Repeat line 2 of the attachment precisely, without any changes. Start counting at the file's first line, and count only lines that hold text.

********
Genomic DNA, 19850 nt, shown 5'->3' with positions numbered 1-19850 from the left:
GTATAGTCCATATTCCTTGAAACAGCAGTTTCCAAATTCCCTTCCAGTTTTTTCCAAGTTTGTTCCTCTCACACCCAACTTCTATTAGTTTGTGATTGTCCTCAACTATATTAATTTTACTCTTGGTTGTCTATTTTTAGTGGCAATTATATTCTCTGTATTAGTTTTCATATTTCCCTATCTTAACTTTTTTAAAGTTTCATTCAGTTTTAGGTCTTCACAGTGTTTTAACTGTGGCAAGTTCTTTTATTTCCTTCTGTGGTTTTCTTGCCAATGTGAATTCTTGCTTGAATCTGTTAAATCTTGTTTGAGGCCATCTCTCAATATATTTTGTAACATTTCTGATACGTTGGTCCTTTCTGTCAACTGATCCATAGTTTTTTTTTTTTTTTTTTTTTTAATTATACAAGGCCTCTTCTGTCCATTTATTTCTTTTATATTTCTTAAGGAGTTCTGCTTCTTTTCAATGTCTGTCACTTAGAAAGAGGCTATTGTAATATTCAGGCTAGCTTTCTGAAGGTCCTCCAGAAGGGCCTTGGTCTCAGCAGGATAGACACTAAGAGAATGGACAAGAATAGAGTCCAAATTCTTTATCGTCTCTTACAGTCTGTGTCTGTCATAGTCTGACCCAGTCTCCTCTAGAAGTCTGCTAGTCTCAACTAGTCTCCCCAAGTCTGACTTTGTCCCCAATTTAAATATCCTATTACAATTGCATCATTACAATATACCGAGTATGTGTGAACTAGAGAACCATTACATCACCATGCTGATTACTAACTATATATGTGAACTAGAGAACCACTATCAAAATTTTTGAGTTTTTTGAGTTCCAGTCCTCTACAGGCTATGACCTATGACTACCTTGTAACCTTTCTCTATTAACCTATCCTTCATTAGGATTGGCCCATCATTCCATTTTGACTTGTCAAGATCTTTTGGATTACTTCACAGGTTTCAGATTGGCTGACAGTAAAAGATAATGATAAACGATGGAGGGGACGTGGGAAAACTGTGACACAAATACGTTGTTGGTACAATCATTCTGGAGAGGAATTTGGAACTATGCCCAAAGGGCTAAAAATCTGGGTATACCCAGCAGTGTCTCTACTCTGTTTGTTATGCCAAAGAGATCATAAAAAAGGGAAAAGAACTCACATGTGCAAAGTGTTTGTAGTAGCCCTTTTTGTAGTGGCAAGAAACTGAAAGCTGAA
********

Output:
GTATAGTCCATATTCCTTGAAACAGCAGTTTCCAAATTCCCTTCCAGTTTTTTCCAAGTTTGTTCCTCTCACACCCAACTTCTATTAGTTTGTGATTGTCCTCAACTATATTAATTTTACTCTTGGTTGTCTATTTTTAGTGGCAATTATATTCTCTGTATTAGTTTTCATATTTCCCTATCTTAACTTTTTTAAAGTTTCATTCAGTTTTAGGTCTTCACAGTGTTTTAACTGTGGCAAGTTCTTTTATTTCCTTCTGTGGTTTTCTTGCCAATGTGAATTCTTGCTTGAATCTGTTAAATCTTGTTTGAGGCCATCTCTCAATATATTTTGTAACATTTCTGATACGTTGGTCCTTTCTGTCAACTGATCCATAGTTTTTTTTTTTTTTTTTTTTTTAATTATACAAGGCCTCTTCTGTCCATTTATTTCTTTTATATTTCTTAAGGAGTTCTGCTTCTTTTCAATGTCTGTCACTTAGAAAGAGGCTATTGTAATATTCAGGCTAGCTTTCTGAAGGTCCTCCAGAAGGGCCTTGGTCTCAGCAGGATAGACACTAAGAGAATGGACAAGAATAGAGTCCAAATTCTTTATCGTCTCTTACAGTCTGTGTCTGTCATAGTCTGACCCAGTCTCCTCTAGAAGTCTGCTAGTCTCAACTAGTCTCCCCAAGTCTGACTTTGTCCCCAATTTAAATATCCTATTACAATTGCATCATTACAATATACCGAGTATGTGTGAACTAGAGAACCATTACATCACCATGCTGATTACTAACTATATATGTGAACTAGAGAACCACTATCAAAATTTTTGAGTTTTTTGAGTTCCAGTCCTCTACAGGCTATGACCTATGACTACCTTGTAACCTTTCTCTATTAACCTATCCTTCATTAGGATTGGCCCATCATTCCATTTTGACTTGTCAAGATCTTTTGGATTACTTCACAGGTTTCAGATTGGCTGACAGTAAAAGATAATGATAAACGATGGAGGGGACGTGGGAAAACTGTGACACAAATACGTTGTTGGTACAATCATTCTGGAGAGGAATTTGGAACTATGCCCAAAGGGCTAAAAATCTGGGTATACCCAGCAGTGTCTCTACTCTGTTTGTTATGCCAAAGAGATCATAAAAAAGGGAAAAGAACTCACATGTGCAAAGTGTTTGTAGTAGCCCTTTTTGTAGTGGCAAGAAACTGAAAGCTGAA